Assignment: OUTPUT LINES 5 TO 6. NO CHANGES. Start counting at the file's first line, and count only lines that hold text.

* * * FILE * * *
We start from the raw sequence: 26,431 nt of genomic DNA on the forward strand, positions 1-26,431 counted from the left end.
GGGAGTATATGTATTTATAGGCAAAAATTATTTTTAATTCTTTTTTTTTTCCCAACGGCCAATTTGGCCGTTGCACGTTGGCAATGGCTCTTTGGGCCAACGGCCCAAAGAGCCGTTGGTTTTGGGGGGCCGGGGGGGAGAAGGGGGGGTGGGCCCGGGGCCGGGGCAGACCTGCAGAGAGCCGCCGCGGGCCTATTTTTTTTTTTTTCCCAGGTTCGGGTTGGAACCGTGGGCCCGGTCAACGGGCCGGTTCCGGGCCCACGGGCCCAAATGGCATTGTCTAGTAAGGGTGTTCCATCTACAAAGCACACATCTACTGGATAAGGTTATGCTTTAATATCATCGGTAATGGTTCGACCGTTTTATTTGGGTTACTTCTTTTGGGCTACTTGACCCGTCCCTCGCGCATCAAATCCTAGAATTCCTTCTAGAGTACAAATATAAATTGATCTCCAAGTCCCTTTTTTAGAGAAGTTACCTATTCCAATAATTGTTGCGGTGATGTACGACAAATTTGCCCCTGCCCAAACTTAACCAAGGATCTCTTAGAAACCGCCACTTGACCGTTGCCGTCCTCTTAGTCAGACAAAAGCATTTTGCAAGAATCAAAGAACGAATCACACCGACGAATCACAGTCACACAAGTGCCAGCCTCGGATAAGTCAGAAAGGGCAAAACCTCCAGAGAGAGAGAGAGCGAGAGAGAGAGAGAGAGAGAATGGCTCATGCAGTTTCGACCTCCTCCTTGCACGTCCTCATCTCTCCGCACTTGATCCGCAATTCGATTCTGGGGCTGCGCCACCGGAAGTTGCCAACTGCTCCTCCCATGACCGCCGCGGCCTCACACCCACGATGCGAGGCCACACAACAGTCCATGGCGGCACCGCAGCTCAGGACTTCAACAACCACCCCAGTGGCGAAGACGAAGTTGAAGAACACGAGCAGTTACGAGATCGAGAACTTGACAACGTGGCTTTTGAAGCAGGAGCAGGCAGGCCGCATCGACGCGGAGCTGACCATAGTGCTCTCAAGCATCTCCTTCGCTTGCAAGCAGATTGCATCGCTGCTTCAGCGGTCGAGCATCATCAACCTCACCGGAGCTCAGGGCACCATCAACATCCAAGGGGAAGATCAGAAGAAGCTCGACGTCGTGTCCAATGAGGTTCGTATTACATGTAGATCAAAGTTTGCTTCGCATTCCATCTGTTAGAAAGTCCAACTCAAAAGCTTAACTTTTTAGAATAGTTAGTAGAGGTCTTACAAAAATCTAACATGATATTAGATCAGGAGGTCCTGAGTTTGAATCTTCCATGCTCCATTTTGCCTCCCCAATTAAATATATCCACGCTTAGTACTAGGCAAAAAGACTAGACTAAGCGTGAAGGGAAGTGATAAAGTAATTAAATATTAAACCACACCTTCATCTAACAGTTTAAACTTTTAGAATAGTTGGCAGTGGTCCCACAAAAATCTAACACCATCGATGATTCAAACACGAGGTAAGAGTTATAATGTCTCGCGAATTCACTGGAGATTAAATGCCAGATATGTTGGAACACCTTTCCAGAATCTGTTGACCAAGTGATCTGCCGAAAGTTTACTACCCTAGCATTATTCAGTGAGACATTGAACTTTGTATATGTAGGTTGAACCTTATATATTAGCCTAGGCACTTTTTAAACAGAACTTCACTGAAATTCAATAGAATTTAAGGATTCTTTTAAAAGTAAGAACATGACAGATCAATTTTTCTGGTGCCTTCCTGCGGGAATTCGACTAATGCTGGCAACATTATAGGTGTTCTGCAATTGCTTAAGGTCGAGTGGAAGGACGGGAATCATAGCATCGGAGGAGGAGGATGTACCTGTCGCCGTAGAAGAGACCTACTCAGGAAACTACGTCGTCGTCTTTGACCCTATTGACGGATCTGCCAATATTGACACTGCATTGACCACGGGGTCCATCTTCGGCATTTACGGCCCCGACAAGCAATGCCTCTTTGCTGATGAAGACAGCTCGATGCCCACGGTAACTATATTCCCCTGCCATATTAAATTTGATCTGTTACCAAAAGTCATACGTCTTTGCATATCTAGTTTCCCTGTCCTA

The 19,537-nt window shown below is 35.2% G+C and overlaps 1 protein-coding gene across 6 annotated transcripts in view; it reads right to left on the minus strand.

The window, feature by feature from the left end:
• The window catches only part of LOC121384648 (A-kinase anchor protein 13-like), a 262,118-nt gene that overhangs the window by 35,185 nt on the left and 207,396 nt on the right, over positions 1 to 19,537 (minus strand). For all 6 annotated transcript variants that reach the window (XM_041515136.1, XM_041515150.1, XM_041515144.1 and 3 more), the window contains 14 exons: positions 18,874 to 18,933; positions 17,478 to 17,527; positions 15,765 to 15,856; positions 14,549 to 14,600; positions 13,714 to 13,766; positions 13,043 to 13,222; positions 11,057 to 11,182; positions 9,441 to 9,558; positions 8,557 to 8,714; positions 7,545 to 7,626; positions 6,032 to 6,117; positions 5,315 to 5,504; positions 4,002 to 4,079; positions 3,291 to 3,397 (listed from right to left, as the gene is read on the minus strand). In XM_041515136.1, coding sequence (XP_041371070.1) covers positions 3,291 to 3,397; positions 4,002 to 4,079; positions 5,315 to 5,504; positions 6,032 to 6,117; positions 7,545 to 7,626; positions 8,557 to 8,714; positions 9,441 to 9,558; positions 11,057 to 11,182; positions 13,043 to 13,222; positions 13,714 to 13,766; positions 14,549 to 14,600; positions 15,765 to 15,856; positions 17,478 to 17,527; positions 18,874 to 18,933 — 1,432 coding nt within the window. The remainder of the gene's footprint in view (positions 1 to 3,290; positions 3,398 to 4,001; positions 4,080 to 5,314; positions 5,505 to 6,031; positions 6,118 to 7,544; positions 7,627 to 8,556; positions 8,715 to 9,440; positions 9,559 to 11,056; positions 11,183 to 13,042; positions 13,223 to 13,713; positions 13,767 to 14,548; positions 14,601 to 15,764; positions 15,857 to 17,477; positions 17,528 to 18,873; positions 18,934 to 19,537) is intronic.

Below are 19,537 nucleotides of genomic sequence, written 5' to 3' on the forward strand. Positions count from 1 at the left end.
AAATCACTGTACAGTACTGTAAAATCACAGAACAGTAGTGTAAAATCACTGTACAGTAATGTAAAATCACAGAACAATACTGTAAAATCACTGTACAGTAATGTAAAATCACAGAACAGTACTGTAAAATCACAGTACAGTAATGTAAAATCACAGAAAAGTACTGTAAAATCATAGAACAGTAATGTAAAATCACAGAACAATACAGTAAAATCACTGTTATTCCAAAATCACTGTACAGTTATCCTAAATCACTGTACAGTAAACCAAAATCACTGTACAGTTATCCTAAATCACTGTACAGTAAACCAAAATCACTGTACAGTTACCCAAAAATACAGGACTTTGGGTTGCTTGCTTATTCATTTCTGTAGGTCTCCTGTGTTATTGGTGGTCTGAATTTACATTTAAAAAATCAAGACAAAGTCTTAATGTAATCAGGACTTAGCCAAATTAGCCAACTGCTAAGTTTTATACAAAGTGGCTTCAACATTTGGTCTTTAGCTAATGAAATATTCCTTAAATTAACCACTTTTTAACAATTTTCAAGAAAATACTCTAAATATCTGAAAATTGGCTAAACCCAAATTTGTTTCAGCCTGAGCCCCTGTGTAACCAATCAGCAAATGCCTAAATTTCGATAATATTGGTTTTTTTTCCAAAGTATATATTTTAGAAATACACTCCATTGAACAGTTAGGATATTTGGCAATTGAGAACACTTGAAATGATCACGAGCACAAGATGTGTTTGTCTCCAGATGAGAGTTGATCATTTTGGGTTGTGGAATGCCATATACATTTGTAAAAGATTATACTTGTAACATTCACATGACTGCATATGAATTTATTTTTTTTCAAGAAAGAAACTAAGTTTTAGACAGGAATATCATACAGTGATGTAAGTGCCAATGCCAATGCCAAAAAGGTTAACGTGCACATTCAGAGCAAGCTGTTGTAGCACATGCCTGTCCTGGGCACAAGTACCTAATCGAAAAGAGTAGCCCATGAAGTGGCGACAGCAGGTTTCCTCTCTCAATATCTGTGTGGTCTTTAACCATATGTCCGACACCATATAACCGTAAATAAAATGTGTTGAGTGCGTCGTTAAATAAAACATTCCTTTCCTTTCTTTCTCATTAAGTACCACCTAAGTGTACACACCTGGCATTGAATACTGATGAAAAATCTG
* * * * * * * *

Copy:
• The window catches only part of LOC121384648 (A-kinase anchor protein 13-like), a 262,118-nt gene that overhangs the window by 35,185 nt on the left and 207,396 nt on the right, over positions 1 to 19,537 (minus strand). For all 6 annotated transcript variants that reach the window (XM_041515136.1, XM_041515150.1, XM_041515144.1 and 3 more), the window contains 14 exons: positions 18,874 to 18,933; positions 17,478 to 17,527; positions 15,765 to 15,856; positions 14,549 to 14,600; positions 13,714 to 13,766; positions 13,043 to 13,222; positions 11,057 to 11,182; positions 9,441 to 9,558; positions 8,557 to 8,714; positions 7,545 to 7,626; positions 6,032 to 6,117; positions 5,315 to 5,504; positions 4,002 to 4,079; positions 3,291 to 3,397 (listed from right to left, as the gene is read on the minus strand). In XM_041515136.1, coding sequence (XP_041371070.1) covers positions 3,291 to 3,397; positions 4,002 to 4,079; positions 5,315 to 5,504; positions 6,032 to 6,117; positions 7,545 to 7,626; positions 8,557 to 8,714; positions 9,441 to 9,558; positions 11,057 to 11,182; positions 13,043 to 13,222; positions 13,714 to 13,766; positions 14,549 to 14,600; positions 15,765 to 15,856; positions 17,478 to 17,527; positions 18,874 to 18,933 — 1,432 coding nt within the window. The remainder of the gene's footprint in view (positions 1 to 3,290; positions 3,398 to 4,001; positions 4,080 to 5,314; positions 5,505 to 6,031; positions 6,118 to 7,544; positions 7,627 to 8,556; positions 8,715 to 9,440; positions 9,559 to 11,056; positions 11,183 to 13,042; positions 13,223 to 13,713; positions 13,767 to 14,548; positions 14,601 to 15,764; positions 15,857 to 17,477; positions 17,528 to 18,873; positions 18,934 to 19,537) is intronic.

Below are 19,537 nucleotides of genomic sequence, written 5' to 3' on the forward strand. Positions count from 1 at the left end.